Aim: The aim of this study was to analyze how working within prison environments can influence the self-identity and professional identity of nurses.
Background: The prison environment can be a difficult environment for nurses to deliver care within, with nurses having to carry out activities that seem to go against their professional role, while at the same time providing care to prisoners who have greater health needs than the general population. There is a lack of theoretical consideration of how prison nurses carry out their role in the face of such challenges.
Method: This study used a review of literature published over the last 11 years exploring nurses’ beliefs, thoughts, and feelings toward delivering care within prison environment.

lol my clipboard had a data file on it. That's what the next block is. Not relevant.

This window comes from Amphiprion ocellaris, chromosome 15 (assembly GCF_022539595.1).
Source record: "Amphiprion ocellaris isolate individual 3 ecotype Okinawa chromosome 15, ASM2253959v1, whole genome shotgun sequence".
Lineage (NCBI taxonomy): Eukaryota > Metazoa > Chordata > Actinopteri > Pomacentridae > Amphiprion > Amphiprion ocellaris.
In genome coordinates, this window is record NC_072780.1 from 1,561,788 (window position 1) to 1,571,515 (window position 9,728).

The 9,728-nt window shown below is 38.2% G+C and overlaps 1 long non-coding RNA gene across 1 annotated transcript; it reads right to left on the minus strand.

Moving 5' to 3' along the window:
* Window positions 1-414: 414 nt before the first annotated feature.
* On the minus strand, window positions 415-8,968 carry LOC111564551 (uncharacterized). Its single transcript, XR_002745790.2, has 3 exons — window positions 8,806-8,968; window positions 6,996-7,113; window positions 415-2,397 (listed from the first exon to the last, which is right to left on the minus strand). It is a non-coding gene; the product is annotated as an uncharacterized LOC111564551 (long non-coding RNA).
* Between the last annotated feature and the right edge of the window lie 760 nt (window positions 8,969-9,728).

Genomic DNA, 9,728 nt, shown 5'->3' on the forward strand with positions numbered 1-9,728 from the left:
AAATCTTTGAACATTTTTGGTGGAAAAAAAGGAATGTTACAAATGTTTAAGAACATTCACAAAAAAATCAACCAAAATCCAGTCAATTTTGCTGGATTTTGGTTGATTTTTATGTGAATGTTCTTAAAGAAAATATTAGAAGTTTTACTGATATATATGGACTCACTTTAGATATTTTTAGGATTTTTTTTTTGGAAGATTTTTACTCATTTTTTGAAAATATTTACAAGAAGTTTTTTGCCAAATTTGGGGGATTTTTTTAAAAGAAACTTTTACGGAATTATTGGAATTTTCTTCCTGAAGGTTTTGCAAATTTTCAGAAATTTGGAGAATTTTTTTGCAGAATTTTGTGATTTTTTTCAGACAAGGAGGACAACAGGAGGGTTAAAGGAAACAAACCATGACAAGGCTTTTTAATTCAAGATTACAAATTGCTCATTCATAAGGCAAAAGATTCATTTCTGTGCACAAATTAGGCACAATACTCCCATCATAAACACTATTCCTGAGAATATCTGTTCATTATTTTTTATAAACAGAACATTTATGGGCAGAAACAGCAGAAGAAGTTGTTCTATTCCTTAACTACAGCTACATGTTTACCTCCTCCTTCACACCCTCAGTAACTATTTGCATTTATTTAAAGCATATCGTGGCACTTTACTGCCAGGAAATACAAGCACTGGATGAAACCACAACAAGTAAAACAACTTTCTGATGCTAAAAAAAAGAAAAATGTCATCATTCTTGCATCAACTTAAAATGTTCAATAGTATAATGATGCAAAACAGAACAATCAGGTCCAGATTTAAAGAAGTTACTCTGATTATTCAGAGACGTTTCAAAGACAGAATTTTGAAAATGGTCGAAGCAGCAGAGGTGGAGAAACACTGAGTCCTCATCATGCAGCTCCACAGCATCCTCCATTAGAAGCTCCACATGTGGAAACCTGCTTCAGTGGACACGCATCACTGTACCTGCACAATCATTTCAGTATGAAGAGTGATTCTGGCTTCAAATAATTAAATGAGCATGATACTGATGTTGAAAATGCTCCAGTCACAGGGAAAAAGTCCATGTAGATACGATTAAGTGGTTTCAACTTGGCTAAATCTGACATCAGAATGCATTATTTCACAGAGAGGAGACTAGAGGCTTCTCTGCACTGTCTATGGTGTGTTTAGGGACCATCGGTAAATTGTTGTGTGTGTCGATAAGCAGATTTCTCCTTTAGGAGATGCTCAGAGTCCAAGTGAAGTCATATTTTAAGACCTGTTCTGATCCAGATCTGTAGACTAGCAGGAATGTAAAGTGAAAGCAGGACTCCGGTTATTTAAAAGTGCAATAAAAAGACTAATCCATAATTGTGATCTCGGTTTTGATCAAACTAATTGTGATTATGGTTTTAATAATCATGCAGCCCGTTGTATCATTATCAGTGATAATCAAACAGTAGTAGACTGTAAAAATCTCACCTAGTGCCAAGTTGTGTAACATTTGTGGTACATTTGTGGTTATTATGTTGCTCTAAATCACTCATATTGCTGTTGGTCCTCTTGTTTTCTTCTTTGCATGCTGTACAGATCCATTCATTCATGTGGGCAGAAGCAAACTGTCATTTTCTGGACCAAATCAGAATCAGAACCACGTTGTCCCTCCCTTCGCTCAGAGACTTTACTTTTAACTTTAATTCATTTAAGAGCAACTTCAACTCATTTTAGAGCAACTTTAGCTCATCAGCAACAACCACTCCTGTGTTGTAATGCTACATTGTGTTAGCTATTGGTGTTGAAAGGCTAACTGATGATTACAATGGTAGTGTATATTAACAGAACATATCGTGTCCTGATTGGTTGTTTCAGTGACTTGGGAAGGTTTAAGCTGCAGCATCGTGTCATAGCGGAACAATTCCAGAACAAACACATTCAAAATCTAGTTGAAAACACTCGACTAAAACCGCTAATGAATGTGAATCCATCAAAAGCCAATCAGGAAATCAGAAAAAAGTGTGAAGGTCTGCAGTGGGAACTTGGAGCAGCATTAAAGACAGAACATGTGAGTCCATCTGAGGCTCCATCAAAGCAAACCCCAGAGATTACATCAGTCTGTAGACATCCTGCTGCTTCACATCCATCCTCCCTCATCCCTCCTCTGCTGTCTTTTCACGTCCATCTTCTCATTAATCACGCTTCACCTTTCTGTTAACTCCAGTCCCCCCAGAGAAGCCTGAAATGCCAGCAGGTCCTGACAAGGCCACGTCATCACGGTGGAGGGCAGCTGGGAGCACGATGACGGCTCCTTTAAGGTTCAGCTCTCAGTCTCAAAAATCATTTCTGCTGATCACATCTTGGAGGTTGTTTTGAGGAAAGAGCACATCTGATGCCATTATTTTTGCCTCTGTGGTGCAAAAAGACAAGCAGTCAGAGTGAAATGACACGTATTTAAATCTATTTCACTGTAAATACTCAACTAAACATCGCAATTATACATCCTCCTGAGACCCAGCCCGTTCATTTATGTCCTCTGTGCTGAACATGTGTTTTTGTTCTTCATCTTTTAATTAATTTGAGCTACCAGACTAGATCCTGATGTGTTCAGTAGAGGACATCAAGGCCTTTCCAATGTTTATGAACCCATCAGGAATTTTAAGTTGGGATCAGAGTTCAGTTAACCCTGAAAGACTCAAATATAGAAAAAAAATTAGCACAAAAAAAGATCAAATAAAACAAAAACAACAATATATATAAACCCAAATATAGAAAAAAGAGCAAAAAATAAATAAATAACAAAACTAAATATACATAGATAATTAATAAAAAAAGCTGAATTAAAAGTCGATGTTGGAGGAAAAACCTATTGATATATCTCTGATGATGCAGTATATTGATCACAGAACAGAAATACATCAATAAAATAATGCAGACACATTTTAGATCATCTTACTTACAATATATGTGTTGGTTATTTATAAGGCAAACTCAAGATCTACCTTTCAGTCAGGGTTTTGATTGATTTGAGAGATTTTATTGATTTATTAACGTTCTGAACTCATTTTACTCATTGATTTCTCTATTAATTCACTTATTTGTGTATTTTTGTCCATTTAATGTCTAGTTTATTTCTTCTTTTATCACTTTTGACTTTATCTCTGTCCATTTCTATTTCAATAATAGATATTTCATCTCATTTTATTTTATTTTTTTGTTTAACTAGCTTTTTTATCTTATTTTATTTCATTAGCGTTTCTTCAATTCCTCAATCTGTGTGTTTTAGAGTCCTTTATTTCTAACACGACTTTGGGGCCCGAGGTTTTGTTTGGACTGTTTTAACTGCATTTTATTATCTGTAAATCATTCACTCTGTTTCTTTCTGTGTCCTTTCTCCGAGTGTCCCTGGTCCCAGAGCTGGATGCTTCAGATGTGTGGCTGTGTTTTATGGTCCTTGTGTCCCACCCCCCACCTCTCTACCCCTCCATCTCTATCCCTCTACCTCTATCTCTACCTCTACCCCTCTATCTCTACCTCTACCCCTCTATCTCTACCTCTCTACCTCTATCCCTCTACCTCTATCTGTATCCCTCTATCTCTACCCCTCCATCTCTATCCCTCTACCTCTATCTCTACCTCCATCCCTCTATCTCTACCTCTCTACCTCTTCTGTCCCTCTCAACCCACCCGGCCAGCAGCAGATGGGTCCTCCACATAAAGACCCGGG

Implications for Forensic Nursing: With time, nurses working within prison environments develop specific skills to be able to deliver appropriate care to their patients. These skills include adapting to both the prison environment and the prison culture. Ultimately, adaptations lead to a change in identity allowing nurses to work effectively within prison.
Conclusion: Providers of prison healthcare should ensure that induction (orientation) processes for new nurses are designed to address specific challenges that nurses face including the potential for cognitive dissonance. They should ensure that nurses receive training to develop and acquire the skills highlighted in this review. Ensuring that this training is in place may increase nurse retention.
Choudhry, Khurshid MSc; Armstrong, David PhD; Dregan, Alexandru PhD
Journal of Forensic Nursing, January/March 2017 – Volume 13 – Issue 1